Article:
Additional Information

For more information, including that related to Freddie Mac's conservatorship and related actions, see the company's Annual Report on Form 10-K for the year ended December 31, 2009, and the company's Consolidated Financial Statements, Core Tables and financial results supplement. These documents are available on the Investor Relations page of the company's Web site at www.FreddieMac.com/investors.

Additional information about Freddie Mac and its business is also set forth in the company's filings with the SEC, which are available on the Investor Relations page of the company's Web site at www.FreddieMac.com/investors and the SEC's Web site at www.sec.gov. Freddie Mac encourages all investors and interested members of the public to review these materials for a more complete understanding of the company's financial results and related disclosures.

This press release contains forward-looking statements, which may include statements pertaining to the conservatorship and the company's current expectations and objectives for the company's efforts under the MHA program and other programs to assist the U.S. residential mortgage market, future business plans, liquidity, capital management, economic and market conditions and trends, market share, legislative and regulatory developments, implementation of new accounting standards, credit losses, internal control remediation efforts, and results of operations and financial condition. Management's expectations for the company's future necessarily involve a number of assumptions, judgments and estimates, and various factors, including changes in market conditions, liquidity, mortgage-to-debt option-adjusted spread, credit outlook, actions by FHFA, the Federal Reserve, and Treasury, and the impacts of legislation or regulations and new or amended accounting standards, could cause actual results to differ materially from these expectations. These assumptions, judgments, estimates and factors are discussed in the company's Annual Report on Form 10-K for the year ended December 31, 2009, which is available on the Investor Relations page of the company's Web site at www.FreddieMac.com/investors and the SEC's Web site at www.sec.gov. The company undertakes no obligation to update forward-looking statements it makes to reflect events or circumstances after the date of this press release or to reflect the occurrence of unanticipated events.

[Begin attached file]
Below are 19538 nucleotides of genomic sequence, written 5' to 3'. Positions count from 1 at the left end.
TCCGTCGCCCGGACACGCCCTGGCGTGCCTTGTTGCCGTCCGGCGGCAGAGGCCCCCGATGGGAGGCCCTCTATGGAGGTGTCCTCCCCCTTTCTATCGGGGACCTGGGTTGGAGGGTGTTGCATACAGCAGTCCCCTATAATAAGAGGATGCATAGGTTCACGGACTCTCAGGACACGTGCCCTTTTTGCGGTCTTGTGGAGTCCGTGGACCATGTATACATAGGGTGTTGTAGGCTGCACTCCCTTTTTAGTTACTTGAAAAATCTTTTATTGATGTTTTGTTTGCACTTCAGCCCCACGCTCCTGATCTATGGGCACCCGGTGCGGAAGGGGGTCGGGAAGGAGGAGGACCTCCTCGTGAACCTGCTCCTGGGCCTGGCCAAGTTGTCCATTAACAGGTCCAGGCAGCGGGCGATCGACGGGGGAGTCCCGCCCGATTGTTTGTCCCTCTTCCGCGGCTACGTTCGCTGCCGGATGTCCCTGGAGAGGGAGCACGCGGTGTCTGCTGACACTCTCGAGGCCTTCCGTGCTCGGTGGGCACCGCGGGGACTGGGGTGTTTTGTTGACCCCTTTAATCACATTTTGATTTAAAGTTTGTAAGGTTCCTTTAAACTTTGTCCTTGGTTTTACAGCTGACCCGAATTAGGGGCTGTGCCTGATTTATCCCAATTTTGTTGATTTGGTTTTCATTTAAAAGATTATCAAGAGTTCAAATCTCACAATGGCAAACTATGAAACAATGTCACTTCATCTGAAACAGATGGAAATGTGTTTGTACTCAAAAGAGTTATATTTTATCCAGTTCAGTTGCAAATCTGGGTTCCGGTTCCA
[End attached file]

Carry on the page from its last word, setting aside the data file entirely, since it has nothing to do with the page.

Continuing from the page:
Freddie Mac was established by Congress in 1970 to provide liquidity, stability and affordability to the nation's residential mortgage markets. Freddie Mac supports communities across the nation by providing mortgage capital to lenders. Over the years, Freddie Mac has made home possible for one in six homebuyers and more than five million renters.